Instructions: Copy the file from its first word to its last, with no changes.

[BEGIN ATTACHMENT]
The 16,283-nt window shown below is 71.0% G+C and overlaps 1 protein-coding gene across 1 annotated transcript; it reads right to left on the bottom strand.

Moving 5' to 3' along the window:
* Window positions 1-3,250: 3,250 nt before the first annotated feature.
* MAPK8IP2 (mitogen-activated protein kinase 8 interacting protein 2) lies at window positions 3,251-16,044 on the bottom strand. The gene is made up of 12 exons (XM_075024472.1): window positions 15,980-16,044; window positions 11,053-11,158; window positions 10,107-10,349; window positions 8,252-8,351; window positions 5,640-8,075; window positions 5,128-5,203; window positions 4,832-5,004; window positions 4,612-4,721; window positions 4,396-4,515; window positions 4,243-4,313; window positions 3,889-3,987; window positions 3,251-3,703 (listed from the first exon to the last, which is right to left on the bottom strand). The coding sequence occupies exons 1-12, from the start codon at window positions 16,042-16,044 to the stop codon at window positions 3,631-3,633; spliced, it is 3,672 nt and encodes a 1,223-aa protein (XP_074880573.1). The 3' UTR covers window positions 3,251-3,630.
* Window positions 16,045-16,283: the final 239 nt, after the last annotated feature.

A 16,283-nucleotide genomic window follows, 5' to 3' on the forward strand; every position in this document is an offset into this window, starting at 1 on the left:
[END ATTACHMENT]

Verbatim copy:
The 16,283-nt window shown below is 71.0% G+C and overlaps 1 protein-coding gene across 1 annotated transcript; it reads right to left on the bottom strand.

Moving 5' to 3' along the window:
* Window positions 1-3,250: 3,250 nt before the first annotated feature.
* MAPK8IP2 (mitogen-activated protein kinase 8 interacting protein 2) lies at window positions 3,251-16,044 on the bottom strand. The gene is made up of 12 exons (XM_075024472.1): window positions 15,980-16,044; window positions 11,053-11,158; window positions 10,107-10,349; window positions 8,252-8,351; window positions 5,640-8,075; window positions 5,128-5,203; window positions 4,832-5,004; window positions 4,612-4,721; window positions 4,396-4,515; window positions 4,243-4,313; window positions 3,889-3,987; window positions 3,251-3,703 (listed from the first exon to the last, which is right to left on the bottom strand). The coding sequence occupies exons 1-12, from the start codon at window positions 16,042-16,044 to the stop codon at window positions 3,631-3,633; spliced, it is 3,672 nt and encodes a 1,223-aa protein (XP_074880573.1). The 3' UTR covers window positions 3,251-3,630.
* Window positions 16,045-16,283: the final 239 nt, after the last annotated feature.

A 16,283-nucleotide genomic window follows, 5' to 3' on the forward strand; every position in this document is an offset into this window, starting at 1 on the left: